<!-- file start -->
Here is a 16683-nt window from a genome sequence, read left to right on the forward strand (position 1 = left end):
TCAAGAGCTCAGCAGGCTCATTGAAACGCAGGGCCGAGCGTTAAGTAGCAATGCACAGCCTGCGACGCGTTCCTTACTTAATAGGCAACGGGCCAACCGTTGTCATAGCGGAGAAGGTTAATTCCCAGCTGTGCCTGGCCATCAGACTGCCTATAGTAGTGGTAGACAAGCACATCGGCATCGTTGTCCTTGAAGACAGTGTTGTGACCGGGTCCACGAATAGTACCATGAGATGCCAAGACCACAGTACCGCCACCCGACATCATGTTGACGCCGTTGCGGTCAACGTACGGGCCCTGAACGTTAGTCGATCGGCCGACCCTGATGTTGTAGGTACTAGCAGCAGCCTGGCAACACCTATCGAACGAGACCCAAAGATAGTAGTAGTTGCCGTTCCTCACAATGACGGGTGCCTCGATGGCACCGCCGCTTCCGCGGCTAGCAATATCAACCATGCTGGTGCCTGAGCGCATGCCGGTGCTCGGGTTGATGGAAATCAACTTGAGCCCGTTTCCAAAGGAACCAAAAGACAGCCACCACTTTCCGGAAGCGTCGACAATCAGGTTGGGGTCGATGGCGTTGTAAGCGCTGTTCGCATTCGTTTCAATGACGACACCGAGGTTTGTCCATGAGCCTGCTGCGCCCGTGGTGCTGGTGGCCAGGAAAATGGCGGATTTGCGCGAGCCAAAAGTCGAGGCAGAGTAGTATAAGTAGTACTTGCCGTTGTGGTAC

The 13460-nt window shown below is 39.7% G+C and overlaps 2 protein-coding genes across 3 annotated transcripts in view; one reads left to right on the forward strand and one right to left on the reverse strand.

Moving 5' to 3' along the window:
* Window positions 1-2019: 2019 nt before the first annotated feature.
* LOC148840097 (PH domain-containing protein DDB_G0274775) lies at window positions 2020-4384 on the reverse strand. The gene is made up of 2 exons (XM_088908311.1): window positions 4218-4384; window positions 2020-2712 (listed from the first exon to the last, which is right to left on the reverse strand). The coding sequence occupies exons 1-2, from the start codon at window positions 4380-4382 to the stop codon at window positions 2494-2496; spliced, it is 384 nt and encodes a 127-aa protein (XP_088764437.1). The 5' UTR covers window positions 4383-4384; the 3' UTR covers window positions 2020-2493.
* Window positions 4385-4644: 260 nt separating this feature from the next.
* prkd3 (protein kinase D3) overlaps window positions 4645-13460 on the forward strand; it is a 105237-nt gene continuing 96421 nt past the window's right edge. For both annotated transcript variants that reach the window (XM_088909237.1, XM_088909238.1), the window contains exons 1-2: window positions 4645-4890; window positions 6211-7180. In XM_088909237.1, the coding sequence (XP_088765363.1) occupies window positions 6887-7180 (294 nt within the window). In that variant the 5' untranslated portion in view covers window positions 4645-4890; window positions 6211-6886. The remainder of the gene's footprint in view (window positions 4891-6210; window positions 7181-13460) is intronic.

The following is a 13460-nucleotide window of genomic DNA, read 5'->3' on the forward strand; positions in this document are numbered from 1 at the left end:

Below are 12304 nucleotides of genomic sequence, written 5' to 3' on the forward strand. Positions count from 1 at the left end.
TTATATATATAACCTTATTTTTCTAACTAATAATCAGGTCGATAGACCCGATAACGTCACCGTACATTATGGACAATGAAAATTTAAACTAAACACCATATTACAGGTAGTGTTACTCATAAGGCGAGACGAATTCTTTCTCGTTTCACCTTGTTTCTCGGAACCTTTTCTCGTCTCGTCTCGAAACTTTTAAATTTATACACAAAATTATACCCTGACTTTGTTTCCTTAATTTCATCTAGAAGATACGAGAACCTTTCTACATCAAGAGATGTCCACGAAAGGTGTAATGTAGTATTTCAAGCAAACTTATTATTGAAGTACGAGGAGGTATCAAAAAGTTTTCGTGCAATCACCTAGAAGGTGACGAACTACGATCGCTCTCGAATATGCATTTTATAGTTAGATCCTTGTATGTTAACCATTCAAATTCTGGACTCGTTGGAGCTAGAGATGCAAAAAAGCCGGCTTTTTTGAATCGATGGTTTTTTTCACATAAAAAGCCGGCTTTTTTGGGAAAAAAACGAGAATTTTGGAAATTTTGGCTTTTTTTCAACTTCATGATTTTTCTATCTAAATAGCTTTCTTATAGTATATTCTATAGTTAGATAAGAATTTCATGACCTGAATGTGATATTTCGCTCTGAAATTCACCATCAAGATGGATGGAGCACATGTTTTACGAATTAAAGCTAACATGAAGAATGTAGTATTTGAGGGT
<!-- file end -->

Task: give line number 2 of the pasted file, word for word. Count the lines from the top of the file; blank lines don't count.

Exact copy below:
TCAAGAGCTCAGCAGGCTCATTGAAACGCAGGGCCGAGCGTTAAGTAGCAATGCACAGCCTGCGACGCGTTCCTTACTTAATAGGCAACGGGCCAACCGTTGTCATAGCGGAGAAGGTTAATTCCCAGCTGTGCCTGGCCATCAGACTGCCTATAGTAGTGGTAGACAAGCACATCGGCATCGTTGTCCTTGAAGACAGTGTTGTGACCGGGTCCACGAATAGTACCATGAGATGCCAAGACCACAGTACCGCCACCCGACATCATGTTGACGCCGTTGCGGTCAACGTACGGGCCCTGAACGTTAGTCGATCGGCCGACCCTGATGTTGTAGGTACTAGCAGCAGCCTGGCAACACCTATCGAACGAGACCCAAAGATAGTAGTAGTTGCCGTTCCTCACAATGACGGGTGCCTCGATGGCACCGCCGCTTCCGCGGCTAGCAATATCAACCATGCTGGTGCCTGAGCGCATGCCGGTGCTCGGGTTGATGGAAATCAACTTGAGCCCGTTTCCAAAGGAACCAAAAGACAGCCACCACTTTCCGGAAGCGTCGACAATCAGGTTGGGGTCGATGGCGTTGTAAGCGCTGTTCGCATTCGTTTCAATGACGACACCGAGGTTTGTCCATGAGCCTGCTGCGCCCGTGGTGCTGGTGGCCAGGAAAATGGCGGATTTGCGCGAGCCAAAAGTCGAGGCAGAGTAGTATAAGTAGTACTTGCCGTTGTGGTAC